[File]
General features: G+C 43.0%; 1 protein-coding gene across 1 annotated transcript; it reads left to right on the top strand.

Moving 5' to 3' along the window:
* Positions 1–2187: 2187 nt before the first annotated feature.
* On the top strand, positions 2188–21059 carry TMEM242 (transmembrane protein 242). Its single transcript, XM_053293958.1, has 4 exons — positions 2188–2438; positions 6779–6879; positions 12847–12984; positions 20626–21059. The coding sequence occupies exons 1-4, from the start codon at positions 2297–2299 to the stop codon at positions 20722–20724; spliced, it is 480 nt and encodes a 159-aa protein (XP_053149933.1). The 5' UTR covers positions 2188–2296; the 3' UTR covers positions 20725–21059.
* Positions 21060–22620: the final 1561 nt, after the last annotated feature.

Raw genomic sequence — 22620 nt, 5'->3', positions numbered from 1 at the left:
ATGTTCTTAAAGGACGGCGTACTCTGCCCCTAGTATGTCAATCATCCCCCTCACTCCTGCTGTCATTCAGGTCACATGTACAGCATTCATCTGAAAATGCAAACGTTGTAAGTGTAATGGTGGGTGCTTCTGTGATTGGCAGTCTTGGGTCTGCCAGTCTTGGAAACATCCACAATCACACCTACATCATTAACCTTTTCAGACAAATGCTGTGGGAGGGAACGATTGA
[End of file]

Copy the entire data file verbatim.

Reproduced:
General features: G+C 43.0%; 1 protein-coding gene across 1 annotated transcript; it reads left to right on the top strand.

Moving 5' to 3' along the window:
* Positions 1–2187: 2187 nt before the first annotated feature.
* On the top strand, positions 2188–21059 carry TMEM242 (transmembrane protein 242). Its single transcript, XM_053293958.1, has 4 exons — positions 2188–2438; positions 6779–6879; positions 12847–12984; positions 20626–21059. The coding sequence occupies exons 1-4, from the start codon at positions 2297–2299 to the stop codon at positions 20722–20724; spliced, it is 480 nt and encodes a 159-aa protein (XP_053149933.1). The 5' UTR covers positions 2188–2296; the 3' UTR covers positions 20725–21059.
* Positions 21060–22620: the final 1561 nt, after the last annotated feature.

Raw genomic sequence — 22620 nt, 5'->3', positions numbered from 1 at the left:
ATGTTCTTAAAGGACGGCGTACTCTGCCCCTAGTATGTCAATCATCCCCCTCACTCCTGCTGTCATTCAGGTCACATGTACAGCATTCATCTGAAAATGCAAACGTTGTAAGTGTAATGGTGGGTGCTTCTGTGATTGGCAGTCTTGGGTCTGCCAGTCTTGGAAACATCCACAATCACACCTACATCATTAACCTTTTCAGACAAATGCTGTGGGAGGGAACGATTGA